Allow Me to Paint a Picture of the Siren

Shield Yourselves by Elena Eisenstadt

Her two forms circle like the seasons:
Maiden and Monster
Deceptively innocent beauty;
Brilliant guillotine danger.
Life and death incarnate.
She is the Maiden, the dream,
Cloudfar sunsets, radiant; Aphrodite rising gloriously on wavecrests
Seafoam, pearl, abalone.
She is the Monster, the nightmare,
Silver slivers of ice, knifing; there-and-gone predator finflicks
Horrific deepsea stirrings.
In her lighter form
She haunts the rocky islands, tidepools, inlets,
Glittering spray mist into rainbows
Stealing and enfolding the splendor from the very sun.
In her darker form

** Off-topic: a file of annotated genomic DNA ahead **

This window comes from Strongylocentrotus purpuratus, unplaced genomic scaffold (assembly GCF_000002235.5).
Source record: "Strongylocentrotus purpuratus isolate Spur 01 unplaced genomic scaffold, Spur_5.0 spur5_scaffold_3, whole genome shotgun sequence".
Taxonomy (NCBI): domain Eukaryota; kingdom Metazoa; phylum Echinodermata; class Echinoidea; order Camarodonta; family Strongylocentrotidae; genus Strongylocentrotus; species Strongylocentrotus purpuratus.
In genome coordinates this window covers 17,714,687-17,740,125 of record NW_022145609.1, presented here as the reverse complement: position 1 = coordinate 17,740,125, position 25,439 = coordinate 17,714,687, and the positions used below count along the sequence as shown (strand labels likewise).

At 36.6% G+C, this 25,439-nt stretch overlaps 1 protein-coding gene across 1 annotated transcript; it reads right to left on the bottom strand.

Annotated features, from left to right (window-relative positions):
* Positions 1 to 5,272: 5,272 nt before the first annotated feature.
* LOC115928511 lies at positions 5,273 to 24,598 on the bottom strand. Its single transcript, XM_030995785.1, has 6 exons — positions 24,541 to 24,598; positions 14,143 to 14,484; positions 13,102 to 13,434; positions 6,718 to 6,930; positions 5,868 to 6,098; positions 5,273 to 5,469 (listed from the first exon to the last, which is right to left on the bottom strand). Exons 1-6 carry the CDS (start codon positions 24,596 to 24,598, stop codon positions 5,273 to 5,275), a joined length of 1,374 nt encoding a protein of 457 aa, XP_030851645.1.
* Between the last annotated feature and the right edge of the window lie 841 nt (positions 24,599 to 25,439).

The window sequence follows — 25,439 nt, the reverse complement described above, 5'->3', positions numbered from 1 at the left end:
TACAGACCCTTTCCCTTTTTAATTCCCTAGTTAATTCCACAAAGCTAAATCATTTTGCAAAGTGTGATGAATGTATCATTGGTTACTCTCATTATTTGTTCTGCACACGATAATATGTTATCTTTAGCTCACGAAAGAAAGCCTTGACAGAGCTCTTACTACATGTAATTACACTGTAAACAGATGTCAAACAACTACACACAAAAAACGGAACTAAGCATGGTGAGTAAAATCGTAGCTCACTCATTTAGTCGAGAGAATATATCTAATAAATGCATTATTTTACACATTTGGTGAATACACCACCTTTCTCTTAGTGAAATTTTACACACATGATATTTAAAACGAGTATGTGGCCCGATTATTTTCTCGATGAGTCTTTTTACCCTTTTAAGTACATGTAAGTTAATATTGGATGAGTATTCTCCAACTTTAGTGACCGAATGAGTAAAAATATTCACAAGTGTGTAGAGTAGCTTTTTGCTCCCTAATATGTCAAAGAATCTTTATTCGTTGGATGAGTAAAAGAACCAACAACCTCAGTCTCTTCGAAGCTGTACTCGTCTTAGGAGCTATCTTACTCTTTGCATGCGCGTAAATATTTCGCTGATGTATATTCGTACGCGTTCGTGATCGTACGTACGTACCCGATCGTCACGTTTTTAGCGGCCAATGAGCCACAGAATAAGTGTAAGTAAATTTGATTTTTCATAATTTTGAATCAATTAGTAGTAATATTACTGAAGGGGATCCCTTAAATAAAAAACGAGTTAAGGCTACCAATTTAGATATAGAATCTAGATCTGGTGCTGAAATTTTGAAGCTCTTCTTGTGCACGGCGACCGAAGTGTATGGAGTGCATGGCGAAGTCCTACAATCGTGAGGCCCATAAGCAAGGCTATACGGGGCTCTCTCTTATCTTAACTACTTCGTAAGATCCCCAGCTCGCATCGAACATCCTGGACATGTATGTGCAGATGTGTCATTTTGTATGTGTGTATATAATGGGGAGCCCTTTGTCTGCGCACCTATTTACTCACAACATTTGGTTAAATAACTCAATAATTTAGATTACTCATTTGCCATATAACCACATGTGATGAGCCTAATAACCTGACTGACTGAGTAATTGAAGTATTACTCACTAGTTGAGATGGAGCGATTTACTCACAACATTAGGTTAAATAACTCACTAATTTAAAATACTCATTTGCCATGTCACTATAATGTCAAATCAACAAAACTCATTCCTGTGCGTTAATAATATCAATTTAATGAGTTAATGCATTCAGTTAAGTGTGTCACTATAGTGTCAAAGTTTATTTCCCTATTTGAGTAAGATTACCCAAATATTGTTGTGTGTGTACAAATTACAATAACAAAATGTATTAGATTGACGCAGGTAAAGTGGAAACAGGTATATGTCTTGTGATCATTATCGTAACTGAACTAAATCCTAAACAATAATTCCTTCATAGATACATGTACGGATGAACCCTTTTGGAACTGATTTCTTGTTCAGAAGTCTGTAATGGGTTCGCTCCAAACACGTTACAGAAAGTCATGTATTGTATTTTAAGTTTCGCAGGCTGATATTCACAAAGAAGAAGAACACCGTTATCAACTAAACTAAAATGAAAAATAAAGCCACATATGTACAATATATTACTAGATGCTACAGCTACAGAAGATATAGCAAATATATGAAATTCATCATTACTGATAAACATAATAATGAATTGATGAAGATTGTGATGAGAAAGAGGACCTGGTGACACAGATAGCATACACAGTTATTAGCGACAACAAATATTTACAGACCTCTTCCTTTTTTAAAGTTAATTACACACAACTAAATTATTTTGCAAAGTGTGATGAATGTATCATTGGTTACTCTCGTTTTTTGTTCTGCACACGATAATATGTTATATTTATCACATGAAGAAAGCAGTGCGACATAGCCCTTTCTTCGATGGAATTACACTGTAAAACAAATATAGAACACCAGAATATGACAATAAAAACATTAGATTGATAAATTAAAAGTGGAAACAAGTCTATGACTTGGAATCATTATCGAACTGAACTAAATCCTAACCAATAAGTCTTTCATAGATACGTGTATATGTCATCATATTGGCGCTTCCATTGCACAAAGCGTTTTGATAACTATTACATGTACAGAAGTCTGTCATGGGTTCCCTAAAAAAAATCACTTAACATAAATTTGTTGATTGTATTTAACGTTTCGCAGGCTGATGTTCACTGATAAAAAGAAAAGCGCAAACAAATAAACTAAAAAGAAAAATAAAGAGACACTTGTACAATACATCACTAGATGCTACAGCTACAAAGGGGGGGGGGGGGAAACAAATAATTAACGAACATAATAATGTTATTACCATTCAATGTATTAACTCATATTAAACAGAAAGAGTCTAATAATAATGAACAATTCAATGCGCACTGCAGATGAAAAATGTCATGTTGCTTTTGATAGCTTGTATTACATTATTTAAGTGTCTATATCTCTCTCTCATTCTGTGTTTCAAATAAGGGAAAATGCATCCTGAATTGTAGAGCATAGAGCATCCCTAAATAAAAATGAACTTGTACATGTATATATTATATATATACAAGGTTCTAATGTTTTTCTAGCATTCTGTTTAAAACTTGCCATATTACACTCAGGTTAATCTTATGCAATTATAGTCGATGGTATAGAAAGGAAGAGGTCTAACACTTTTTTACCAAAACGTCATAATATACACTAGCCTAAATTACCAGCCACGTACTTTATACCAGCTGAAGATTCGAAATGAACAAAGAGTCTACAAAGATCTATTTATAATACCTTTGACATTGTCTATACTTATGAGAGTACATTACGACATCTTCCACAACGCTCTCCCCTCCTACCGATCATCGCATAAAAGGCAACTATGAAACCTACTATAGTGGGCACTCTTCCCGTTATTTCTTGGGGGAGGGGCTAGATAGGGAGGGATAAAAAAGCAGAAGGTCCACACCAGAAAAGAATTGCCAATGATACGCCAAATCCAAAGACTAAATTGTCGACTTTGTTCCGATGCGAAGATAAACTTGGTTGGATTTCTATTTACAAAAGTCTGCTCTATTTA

She hunts in the fathomless night of the ocean,
Gliding soundless, rippling reality
Tracing the line between visible and invisible.
But the shadowy beneath is not her only hunting grounds—
See the driftbones and lostings around her island?
Wind and water crash spectacular against her rock
And she stands, ethereal perfection
Drawing you with her spidersilk beauty
Soul singing achingly
Ships heartbreaking at her feet.

Discussion questions:
What real-world trait does the siren’s beauty represent?
What are the limitations of beauty?
What other qualities should a woman have that gives her strength?
In whose perspective is this poem written? Is that perspective trustworthy?

Previously published after winning the River of Words Poetry and Art Contest by Colorado Humanities in 2016
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Aydia Caplan is a senior at George Washington High School in Denver, Colorado. You can usually find her at her sprawlingly cluttered desk, listening to alternative rock, and giving a blank piece of paper an equally blank stare as she tries to fill it with hope alone.
Accompanying photo: “Shield Yourselves” by Elena Eisenstadt